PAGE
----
Where Locals Can Convene In An Igloo Church

In Nunavut’s capital, several notable buildings are designed with traditional Inuit culture and aesthetics in mind.

These days, in Nunavut, there aren’t many snow and ice igloos, or iglus, that are considered permanent residences. But there is one church in Iqaluit, Nunavut’s capital, that was clearly constructed with the traditional ice-block dome abode in mind.

That is St. Jude’s Anglican Cathedral, the seat of the Diocese of the Arctic and the parish church for Iqaluit’s parish. The architecture is designed to look like the traditional half-dome structure, but with an added spire. Services are held in the igloo-inspired building in both English and Inuktitut.

The current “Igloo Cathedral,” as it is called colloquially, was re-constructed and opened in June 2012 after an arson fire destroyed the original back in 2005. In the years just before then, the Igloo Cathedral had been going through some difficult times, with repeated break-ins and an unfortunate death on the premises before the fire.

It took until 2012 for the parish to raise the funds to construct the new and current Igloo Cathedral, which – eight years later- seems to be having better luck than its predecessor.

The first version of this igloo building was designed in 1970 by Canadian architect Ronald Thom, originally from British Columbia. Local volunteers helped build the first Igloo Cathedral in 1972. It was previously named the “Cathedral of St. Simon and St. Jude.”

Besides the Igloo Cathedral, Thom also designed buildings for Massey College and a campus of Trent University.

The Igloo Cathedral isn’t the only example of architecture in Iqaluit that has prioritized a traditional Inuit aesthetic, customs and symbolism in its building designs.

Another example is one of Iqaluit’s four elementary schools – Nakasuk School. You don’t even have to walk very far from Igloo Cathedral to see this building. Located right in the tiny downtown core of the capital, and across the street from one of the two largest grocery stores in Iqaluit, it would be hard to miss this building.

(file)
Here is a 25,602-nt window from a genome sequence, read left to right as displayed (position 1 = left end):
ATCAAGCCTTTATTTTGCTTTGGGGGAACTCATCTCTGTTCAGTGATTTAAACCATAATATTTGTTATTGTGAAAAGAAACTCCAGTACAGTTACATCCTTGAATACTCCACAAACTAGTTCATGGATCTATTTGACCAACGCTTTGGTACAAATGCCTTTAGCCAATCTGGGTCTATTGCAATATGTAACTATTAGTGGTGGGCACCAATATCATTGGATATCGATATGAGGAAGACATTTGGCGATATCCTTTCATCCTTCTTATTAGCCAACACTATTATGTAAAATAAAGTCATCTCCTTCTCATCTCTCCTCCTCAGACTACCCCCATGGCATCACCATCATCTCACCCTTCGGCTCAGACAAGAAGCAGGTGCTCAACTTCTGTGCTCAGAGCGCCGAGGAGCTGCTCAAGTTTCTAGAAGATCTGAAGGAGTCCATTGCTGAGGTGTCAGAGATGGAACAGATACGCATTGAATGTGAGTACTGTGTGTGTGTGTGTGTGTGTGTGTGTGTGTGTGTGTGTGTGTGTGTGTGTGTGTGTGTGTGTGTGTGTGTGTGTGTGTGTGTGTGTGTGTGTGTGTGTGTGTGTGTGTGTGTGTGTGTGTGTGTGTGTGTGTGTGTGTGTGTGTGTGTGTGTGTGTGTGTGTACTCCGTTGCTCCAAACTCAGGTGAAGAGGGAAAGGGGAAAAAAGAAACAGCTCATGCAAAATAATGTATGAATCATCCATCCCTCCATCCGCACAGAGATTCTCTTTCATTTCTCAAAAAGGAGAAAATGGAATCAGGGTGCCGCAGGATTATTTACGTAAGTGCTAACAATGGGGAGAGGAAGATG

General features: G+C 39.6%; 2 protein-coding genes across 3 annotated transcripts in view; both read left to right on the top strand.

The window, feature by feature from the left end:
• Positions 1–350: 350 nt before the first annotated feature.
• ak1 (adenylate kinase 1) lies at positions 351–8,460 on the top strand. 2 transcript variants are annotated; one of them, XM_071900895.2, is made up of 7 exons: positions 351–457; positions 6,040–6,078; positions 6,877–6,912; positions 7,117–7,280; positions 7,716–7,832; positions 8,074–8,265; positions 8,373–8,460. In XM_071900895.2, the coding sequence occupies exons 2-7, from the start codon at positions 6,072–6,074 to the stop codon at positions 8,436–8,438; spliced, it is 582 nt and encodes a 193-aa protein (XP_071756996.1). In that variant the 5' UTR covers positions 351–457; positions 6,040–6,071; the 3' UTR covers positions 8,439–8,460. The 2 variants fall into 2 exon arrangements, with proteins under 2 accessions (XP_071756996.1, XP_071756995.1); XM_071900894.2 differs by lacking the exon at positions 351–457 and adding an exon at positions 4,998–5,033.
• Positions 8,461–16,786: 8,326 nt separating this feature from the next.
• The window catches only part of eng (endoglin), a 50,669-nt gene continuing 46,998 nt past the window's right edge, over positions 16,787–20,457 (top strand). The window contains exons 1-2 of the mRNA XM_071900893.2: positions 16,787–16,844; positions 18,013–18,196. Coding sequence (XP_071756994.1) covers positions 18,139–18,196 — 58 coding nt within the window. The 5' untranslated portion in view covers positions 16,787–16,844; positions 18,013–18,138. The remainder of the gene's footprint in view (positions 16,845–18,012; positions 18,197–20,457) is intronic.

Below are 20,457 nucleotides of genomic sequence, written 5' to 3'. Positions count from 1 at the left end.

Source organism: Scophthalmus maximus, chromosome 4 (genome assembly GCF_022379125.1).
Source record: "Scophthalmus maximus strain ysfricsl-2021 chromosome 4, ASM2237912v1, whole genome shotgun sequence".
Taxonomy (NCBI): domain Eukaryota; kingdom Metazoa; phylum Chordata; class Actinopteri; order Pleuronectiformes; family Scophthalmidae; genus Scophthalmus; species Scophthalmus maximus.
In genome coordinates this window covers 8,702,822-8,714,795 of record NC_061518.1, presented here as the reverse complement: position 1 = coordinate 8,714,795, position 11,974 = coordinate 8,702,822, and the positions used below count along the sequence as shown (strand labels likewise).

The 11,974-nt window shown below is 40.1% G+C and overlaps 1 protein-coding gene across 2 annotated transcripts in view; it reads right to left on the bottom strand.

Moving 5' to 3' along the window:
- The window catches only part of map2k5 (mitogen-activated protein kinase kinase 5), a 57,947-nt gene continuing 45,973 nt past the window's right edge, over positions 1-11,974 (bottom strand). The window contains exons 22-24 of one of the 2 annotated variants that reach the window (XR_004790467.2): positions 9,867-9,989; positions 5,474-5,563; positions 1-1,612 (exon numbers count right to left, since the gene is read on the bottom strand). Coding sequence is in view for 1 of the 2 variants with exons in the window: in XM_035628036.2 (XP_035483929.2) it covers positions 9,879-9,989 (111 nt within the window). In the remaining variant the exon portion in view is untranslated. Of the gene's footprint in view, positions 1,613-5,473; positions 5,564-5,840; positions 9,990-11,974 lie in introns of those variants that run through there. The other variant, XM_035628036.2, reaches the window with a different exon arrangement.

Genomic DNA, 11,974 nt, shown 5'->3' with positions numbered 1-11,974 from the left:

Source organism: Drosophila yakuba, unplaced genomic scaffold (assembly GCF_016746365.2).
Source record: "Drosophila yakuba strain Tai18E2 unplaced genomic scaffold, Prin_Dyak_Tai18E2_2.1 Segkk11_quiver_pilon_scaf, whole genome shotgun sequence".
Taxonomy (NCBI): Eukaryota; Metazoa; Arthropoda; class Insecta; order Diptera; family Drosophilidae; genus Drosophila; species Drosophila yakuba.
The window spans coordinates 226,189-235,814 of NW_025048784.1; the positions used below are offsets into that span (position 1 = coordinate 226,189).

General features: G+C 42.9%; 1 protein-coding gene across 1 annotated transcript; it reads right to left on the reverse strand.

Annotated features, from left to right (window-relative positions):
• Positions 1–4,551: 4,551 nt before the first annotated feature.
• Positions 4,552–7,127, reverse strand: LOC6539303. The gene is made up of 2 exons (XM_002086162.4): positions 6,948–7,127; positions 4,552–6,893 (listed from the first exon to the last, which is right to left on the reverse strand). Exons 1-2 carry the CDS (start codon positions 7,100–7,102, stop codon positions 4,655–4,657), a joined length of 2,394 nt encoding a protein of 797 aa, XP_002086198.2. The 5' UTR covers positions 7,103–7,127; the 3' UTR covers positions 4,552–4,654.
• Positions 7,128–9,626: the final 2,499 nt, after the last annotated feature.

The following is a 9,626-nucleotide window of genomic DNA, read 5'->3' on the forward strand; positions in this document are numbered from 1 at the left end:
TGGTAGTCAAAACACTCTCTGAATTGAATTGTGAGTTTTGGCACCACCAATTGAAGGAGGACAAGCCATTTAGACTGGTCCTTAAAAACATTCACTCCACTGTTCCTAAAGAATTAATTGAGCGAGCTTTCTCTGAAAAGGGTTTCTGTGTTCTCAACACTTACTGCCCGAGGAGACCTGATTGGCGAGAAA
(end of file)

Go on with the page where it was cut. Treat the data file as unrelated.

The school is two storeys high, white and with limited windows beyond several little porthole windows. Made of fibreglass, the exterior was built to look like either an ice block or “maqtaq” (the Inuit delicacy: whale blubber), depending on who you ask.

Just a little ways down Queen Elizabeth Street stands the Legislative Building of Nunavut, another unique building in Nunavut’s capital. As the seat of the Legislative Assembly of Nunavut, the inside is perhaps just as – if not more – special than the exterior.

Built of glass and wood, this three-storey postmodern building’s design incorporates many elements important to Inuit. A clear theme in its design revolved around the Inuktitut theme of “qaggiq,” which means “gathering place.” The building opens to a spacious, two-storey atrium, with lots of light and many art pieces created by Nunavut Inuit. The mace of the Legislative Assembly is stored in a case outside the assembly hall.

On the exterior of the Legislative Building of Nunavut, you see design details that often look like a “qamutiq,” or dog sled. The entrances are most obviously shaped as a sled, but the general slanted shape seems somewhat inspired by the way a sled would be shorter at one end – where the dogs are.

Architecture inspired by the qamutiq isn’t rare in Nunavut. In fact, only metres away from the Iqaluit’s Legislative Building, at the “Four-Corners Intersection,” stands the building actually named after the traditional Inuit dog sled.

The Qamutiq Building has an upturned facade that mimics the the curve of a wood sled. This building houses some Government of Canada offices, Service Canada, and the Workers’ Safety and Compensation Commission.

One last unusual building in Iqaluit has been another pretty important one – it housed several municipal services as well as the city hall and fire hall, for years. Just this month, however, the City of Iqaluit moved to a new location at a newer building that is less unusual in design.

This move was meant for two reasons – to start the much needed repairs required to make the building accessible, and to make room for more office space so the city can fill nearly 30 positions it was unable to for years due to lack of space.

It is not quite clear what the old city hall building was supposed to represent visually, except, perhaps another ice block. The ice block-style of architecture has been pretty common in Iqaluit and the rest of Nunavut over the last few decades. Even the local high school, Inuksuk, is shaped quite similarly.

It seems that this design approach is less about symbolism and style, and more about practicality. These are sturdy buildings, constructed with one thing at the front of mind: to withstand the harsh elements of the Arctic. To be blizzard-proof.


All illustrations by: Megan Hunt, an Inuk illustrator and animator based in Iqaluit, Nunavut.
Feature photo: Wiki Commons